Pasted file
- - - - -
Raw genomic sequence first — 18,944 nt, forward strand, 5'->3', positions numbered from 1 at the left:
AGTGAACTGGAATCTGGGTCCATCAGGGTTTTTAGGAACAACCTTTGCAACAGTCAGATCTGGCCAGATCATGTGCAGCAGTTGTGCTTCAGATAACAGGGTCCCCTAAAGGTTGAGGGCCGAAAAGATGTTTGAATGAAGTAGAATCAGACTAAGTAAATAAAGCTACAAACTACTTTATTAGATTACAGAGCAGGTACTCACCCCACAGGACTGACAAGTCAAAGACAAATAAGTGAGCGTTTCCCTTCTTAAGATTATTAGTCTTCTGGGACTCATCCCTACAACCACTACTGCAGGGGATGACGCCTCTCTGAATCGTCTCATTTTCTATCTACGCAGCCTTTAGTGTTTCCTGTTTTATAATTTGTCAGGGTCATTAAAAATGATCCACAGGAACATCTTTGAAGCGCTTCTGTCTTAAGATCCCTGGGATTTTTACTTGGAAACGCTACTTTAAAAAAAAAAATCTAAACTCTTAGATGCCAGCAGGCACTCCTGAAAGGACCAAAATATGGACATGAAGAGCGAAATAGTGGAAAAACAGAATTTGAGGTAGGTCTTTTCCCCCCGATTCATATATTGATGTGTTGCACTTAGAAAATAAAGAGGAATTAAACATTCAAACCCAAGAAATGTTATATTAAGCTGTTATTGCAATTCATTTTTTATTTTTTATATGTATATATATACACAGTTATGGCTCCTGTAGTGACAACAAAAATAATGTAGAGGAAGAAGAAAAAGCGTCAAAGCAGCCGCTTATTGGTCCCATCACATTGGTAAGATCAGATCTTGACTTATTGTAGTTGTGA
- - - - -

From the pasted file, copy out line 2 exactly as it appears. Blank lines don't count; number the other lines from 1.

AGTGAACTGGAATCTGGGTCCATCAGGGTTTTTAGGAACAACCTTTGCAACAGTCAGATCTGGCCAGATCATGTGCAGCAGTTGTGCTTCAGATAACAGGGTCCCCTAAAGGTTGAGGGCCGAAAAGATGTTTGAATGAAGTAGAATCAGACTAAGTAAATAAAGCTACAAACTACTTTATTAGATTACAGAGCAGGTACTCACCCCACAGGACTGACAAGTCAAAGACAAATAAGTGAGCGTTTCCCTTCTTAAGATTATTAGTCTTCTGGGACTCATCCCTACAACCACTACTGCAGGGGATGACGCCTCTCTGAATCGTCTCATTTTCTATCTACGCAGCCTTTAGTGTTTCCTGTTTTATAATTTGTCAGGGTCATTAAAAATGATCCACAGGAACATCTTTGAAGCGCTTCTGTCTTAAGATCCCTGGGATTTTTACTTGGAAACGCTACTTTAAAAAAAAAAATCTAAACTCTTAGATGCCAGCAGGCACTCCTGAAAGGACCAAAATATGGACATGAAGAGCGAAATAGTGGAAAAACAGAATTTGAGGTAGGTCTTTTCCCCCCGATTCATATATTGATGTGTTGCACTTAGAAAATAAAGAGGAATTAAACATTCAAACCCAAGAAATGTTATATTAAGCTGTTATTGCAATTCATTTTTTATTTTTTATATGTATATATATACACAGTTATGGCTCCTGTAGTGACAACAAAAATAATGTAGAGGAAGAAGAAAAAGCGTCAAAGCAGCCGCTTATTGGTCCCATCACATTGGTAAGATCAGATCTTGACTTATTGTAGTTGTGA